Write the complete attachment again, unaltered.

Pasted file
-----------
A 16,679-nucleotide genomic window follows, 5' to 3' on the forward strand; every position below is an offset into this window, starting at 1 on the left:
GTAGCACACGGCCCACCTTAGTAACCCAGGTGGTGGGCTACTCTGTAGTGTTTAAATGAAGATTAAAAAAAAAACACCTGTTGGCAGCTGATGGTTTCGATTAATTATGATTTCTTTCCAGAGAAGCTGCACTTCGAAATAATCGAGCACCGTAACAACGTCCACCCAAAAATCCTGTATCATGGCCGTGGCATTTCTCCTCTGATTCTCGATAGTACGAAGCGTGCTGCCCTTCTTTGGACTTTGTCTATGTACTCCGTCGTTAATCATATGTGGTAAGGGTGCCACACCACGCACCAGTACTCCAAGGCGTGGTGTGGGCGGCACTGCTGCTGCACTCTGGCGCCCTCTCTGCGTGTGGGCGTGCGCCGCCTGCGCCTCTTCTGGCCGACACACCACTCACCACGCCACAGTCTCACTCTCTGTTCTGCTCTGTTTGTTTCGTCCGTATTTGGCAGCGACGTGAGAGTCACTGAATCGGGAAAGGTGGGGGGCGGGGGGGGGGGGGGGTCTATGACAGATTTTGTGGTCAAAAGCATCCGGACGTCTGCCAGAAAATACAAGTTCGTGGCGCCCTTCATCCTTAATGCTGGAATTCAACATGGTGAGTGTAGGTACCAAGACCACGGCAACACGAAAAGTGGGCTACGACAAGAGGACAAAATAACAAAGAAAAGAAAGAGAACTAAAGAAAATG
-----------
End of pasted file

A 16,679-nucleotide genomic window follows, 5' to 3' on the forward strand; every position below is an offset into this window, starting at 1 on the left:
GTAGCACACGGCCCACCTTAGTAACCCAGGTGGTGGGCTACTCTGTAGTGTTTAAATGAAGATTAAAAAAAAAACACCTGTTGGCAGCTGATGGTTTCGATTAATTATGATTTCTTTCCAGAGAAGCTGCACTTCGAAATAATCGAGCACCGTAACAACGTCCACCCAAAAATCCTGTATCATGGCCGTGGCATTTCTCCTCTGATTCTCGATAGTACGAAGCGTGCTGCCCTTCTTTGGACTTTGTCTATGTACTCCGTCGTTAATCATATGTGGTAAGGGTGCCACACCACGCACCAGTACTCCAAGGCGTGGTGTGGGCGGCACTGCTGCTGCACTCTGGCGCCCTCTCTGCGTGTGGGCGTGCGCCGCCTGCGCCTCTTCTGGCCGACACACCACTCACCACGCCACAGTCTCACTCTCTGTTCTGCTCTGTTTGTTTCGTCCGTATTTGGCAGCGACGTGAGAGTCACTGAATCGGGAAAGGTGGGGGGCGGGGGGGGGGGGGGGTCTATGACAGATTTTGTGGTCAAAAGCATCCGGACGTCTGCCAGAAAATACAAGTTCGTGGCGCCCTTCATCCTTAATGCTGGAATTCAACATGGTGAGTGTAGGTACCAAGACCACGGCAACACGAAAAGTGGGCTACGACAAGAGGACAAAATAACAAAGAAAAGAAAGAGAACTAAAGAAAATG